The Branch should move to the fully automated banking system. This will save a lot of time of personnel working here and will increase their and the Bank’s performance thereby. In case of importing goods the Bank should aware about over invoicing so that nobody can get chance to send money abroad illegally. In case of exporting goods the Bank should aware about under invoicing so that nobody can get chance to avoid Tax, Vat, and Duty. If the bankers can scrutinize the Commercial invoice it will decrease the Money Laundering. The Assistant Commissioners of Tax can contribute more. They must be more careful about invoicing and restricted products. Internal control system MBL to be further strengthened. The bankers must be careful in financing international trade So that, the bank does not fall in bad loss provision sated by BB. Bank should fixed-up specific types of client strategy according to the different character of client.
Commission income occupies the major part of the total earnings of a bank and bank’s profitability mainly depends on commission earning capacity, so research and development cell of the bank should put more effort for the purpose of introducing an efficient Foreign Exchange department. Human resource is another sector for the branch to be developed urgently. Human resources in the branch need to be equipped with adequate banking knowledge. They should have basic knowledge regarding money, banking, finance and accounting. Without proper knowledge in these subjects, efficiency cannot be optimized. Bank can arrange sufficient training program on these subjects. Many times, the branch’s photocopier remains out of order. Printers are of obsolete technology. ACs gets out of order frequently. Attention should be given on proper maintenance and replacement of phone, computer, printer fax, machine and photocopier. The management should impart more imphasis on the advertisement of the bank in different electronic and printing media. The Basic goal of the advertisement should be firstly to make people know and understand that the bank is universal one and permits anyone’s access. The spread out mechanism of the bank should be faster and progressive as well. Being established in 1999, the bank has established only 41 branches in ten (10)years. The mode of extension is much slower than other contemporary and equivalent banks. Branches should be opened in every industrial and commercial corner of the country.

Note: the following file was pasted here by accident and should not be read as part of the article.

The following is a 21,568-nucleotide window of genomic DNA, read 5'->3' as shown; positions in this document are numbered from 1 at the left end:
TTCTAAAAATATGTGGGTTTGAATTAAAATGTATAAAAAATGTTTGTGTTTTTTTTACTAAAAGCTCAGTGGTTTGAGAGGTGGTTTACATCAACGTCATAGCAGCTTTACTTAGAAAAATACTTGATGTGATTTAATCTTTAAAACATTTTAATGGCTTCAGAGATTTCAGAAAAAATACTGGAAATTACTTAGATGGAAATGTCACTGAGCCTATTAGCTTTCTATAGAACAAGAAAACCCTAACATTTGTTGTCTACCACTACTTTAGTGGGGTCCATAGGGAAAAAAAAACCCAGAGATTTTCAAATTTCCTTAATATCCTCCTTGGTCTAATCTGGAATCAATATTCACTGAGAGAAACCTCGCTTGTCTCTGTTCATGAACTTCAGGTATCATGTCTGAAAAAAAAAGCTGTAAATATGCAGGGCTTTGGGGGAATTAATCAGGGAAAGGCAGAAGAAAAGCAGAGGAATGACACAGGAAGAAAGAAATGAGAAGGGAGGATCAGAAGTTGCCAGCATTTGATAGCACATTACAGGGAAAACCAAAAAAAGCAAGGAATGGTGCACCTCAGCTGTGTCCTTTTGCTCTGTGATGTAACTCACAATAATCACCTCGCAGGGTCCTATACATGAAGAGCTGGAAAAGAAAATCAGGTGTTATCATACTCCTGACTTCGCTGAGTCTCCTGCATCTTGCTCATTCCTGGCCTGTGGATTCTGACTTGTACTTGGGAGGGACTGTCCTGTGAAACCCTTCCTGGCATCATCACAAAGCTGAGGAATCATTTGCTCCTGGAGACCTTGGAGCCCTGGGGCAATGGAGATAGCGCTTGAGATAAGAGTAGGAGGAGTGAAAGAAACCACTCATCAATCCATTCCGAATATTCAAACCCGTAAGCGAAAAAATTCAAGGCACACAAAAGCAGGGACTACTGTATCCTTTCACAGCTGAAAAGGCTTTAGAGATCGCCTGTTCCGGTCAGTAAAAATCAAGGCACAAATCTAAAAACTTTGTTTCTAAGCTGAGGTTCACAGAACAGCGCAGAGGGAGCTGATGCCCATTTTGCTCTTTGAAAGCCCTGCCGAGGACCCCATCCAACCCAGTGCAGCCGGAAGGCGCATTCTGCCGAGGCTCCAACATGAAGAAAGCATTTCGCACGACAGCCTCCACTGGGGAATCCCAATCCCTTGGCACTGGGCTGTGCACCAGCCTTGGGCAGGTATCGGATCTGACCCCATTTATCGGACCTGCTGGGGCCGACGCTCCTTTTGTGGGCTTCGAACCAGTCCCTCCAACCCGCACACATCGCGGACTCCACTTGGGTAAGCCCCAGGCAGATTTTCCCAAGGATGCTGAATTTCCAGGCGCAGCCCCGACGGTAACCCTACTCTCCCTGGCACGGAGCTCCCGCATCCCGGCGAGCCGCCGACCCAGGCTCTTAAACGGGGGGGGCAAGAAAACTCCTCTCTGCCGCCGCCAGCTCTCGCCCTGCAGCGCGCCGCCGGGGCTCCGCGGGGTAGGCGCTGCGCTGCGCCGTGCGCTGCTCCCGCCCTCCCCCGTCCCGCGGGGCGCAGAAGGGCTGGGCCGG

More products of varied interests should be introduced for the diversified client group. Opportunity in retail banking lies in the fact that the countryâ€™s increased population is gradually learning to adopt consumer finance. The greater bulk of our population is of middle classed. Different types of retail lending products would create great appeal to this mammoth class. So a wide variety of retail lending products has a very large and easily pregnable market. Conclusion: Banking industry in Bangladesh is now on the right track. The banks are contributing much than the previous years for the growth and development of the country. Credit for such contribution by the industry goes to the Bangladesh Bank. Banking industry is much organized because of strong vigilance and supervision of Bangladesh Bank. In the industry, Mercantile Bank is one of the pioneers in many criteria. MBL is committed towards the excellence in the service with efficiency, accuracy and proficiency. Like of most of the commercial banks, foreign exchange department is one of the most important departments of MBL. Perhaps, it is the most important department of the Bank. This department is driving the bank from the front. Through the import, export and foreign remittance operations, this department is making a great contribution to the bank and the economy as a whole. If it is said that this department of the bank is running according to all of the ideal principles of modern foreign exchange business mentioned in the book, it will be exaggerated. Despite problems and weaknesses, it is driving the bank from the front. With an easy to understand operating guidelines, transparent operating procedure and a team of highly knowledgeable and proficient personnel, this department is expanding and excelling itself day by day. To the gateway to practical professional life an experience at MBL as an intern was a privilege for me. MBL does offer a real practical orientation to the new comers with typical corporate culture. Rather, it offers people like us an environment where the appetite for learning just gets intense. This three months internship orientation with MBL undoubtedly will help me a lot to understand and cope with any typical corporate culture. Bibliography: www.mblbd.com Bank Management and Financial Services, Peter S Rose & Sylviac Hudigins, 6th edition. Commercial Banking, Gup Kolari, 3rd edition. Annual Report of the Mercantile Bank Ltd., 2004-05, 2005-06, 2006-07 & 2007-08.
Mercantile Bank Limited was incorporated in Bangladesh as a Public Limited Company with limited liability under the Bank Companies Act, 1991...
Published on Jul 21, 2013
Mercantile Bank Limited was incorporated in Bangladesh as a Public Limited Company with limited liability under the Bank Companies Act, 1991...